delivered the opinion of the court:
Following a bench trial, the defendant, Lillie Mae Jamerson, was found guilty but mentally ill of three counts of forgery and sentenced to a four-year term of imprisonment. On appeal, defendant contends that: (1) the cause should be remanded for a new trial because the trial court failed to conduct a fitness hearing despite evidence that defendant was taking psychotropic drugs under medical direction at the time of trial and sentencing, (2) her sentence of four years’ imprisonment was excessive and an abuse of the trial court’s discretion given the mitigating circumstances, and (3) the mittimus should be amended to reflect four, not three, days’ credit against her sentence.
At trial, the State established that on October 10, 1995, defendant knowingly delivered three forged checks drawn on the First Galesburg National Bank, which was not then in business. Defendant purchased saddle straps, three pairs of boots, a Western-style coat, perfume and ten 50-pound bags of horse feed from a store in Galesburg called Pinebrook Western, and horse supplies, barbed wire and a go-cart from the Galesburg Farm King, where she paid with two checks. Defendant signed the checks "Mary Sherman” and told the police officer who arrested her that Mary had asked her to purchase feed for Mary’s horses. Defendant also claimed that Mary gave her permission to purchase gifts for her (defendant’s) children.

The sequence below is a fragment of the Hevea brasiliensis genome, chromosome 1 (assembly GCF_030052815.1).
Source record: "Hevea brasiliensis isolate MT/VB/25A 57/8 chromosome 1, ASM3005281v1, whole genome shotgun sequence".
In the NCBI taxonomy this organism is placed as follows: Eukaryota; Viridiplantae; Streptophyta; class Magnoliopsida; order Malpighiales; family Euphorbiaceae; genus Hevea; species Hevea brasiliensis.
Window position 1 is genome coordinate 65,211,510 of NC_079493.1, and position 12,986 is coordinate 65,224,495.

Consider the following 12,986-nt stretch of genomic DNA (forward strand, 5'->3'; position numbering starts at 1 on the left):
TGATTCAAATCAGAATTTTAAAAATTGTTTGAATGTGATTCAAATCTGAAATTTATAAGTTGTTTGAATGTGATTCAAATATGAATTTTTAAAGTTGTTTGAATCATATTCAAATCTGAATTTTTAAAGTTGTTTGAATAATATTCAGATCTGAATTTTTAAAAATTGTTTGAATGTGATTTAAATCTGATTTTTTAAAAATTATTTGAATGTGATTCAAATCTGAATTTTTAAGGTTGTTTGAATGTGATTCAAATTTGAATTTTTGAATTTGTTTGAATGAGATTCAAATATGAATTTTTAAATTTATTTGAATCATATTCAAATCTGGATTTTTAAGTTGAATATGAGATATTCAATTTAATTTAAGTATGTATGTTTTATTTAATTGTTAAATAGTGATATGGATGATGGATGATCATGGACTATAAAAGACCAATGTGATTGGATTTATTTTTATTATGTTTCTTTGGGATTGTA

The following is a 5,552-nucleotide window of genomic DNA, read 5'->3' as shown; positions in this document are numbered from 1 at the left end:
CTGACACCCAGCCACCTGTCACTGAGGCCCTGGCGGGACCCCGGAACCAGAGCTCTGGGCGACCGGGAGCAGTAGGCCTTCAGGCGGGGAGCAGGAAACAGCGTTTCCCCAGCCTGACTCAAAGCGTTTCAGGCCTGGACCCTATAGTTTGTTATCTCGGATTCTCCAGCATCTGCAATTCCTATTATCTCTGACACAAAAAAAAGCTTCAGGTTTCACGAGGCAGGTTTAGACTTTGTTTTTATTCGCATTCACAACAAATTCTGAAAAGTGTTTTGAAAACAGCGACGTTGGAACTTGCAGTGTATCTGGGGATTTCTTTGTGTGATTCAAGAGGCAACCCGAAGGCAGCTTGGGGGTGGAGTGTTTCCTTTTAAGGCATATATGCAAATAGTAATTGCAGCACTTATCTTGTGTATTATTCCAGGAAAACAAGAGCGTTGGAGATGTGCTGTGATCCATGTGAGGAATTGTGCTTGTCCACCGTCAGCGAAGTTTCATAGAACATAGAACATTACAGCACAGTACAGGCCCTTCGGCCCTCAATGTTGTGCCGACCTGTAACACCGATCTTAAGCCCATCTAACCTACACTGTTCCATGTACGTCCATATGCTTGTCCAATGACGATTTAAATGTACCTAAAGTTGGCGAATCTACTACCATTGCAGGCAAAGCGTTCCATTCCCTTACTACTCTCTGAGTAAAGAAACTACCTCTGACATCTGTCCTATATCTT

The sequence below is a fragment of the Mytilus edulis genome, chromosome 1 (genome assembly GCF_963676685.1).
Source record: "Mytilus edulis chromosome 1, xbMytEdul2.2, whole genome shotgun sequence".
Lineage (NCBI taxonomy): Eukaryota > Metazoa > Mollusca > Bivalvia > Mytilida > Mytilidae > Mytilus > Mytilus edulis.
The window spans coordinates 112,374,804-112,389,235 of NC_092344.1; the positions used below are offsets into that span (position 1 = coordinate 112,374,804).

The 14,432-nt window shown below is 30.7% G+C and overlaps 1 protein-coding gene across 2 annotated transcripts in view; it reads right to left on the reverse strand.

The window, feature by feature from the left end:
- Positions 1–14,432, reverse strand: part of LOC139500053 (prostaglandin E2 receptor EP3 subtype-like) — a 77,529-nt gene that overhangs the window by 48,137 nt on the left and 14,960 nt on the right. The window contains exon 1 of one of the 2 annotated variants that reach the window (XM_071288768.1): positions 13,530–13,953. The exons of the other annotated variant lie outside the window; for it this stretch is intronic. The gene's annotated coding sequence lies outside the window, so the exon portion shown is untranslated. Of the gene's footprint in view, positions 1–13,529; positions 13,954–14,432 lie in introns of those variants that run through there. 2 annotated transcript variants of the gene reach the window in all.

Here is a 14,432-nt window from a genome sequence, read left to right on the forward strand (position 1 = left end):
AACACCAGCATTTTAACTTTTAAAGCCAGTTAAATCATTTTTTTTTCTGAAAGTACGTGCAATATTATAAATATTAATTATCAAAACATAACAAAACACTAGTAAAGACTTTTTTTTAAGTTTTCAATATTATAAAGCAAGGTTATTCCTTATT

Mary Sherman testified that she met defendant two years prior to the check forgeries when defendant came to her home to sell insurance. Sherman testified that she and the defendant were not friends and that she had not given the defendant permission to sign checks on her behalf.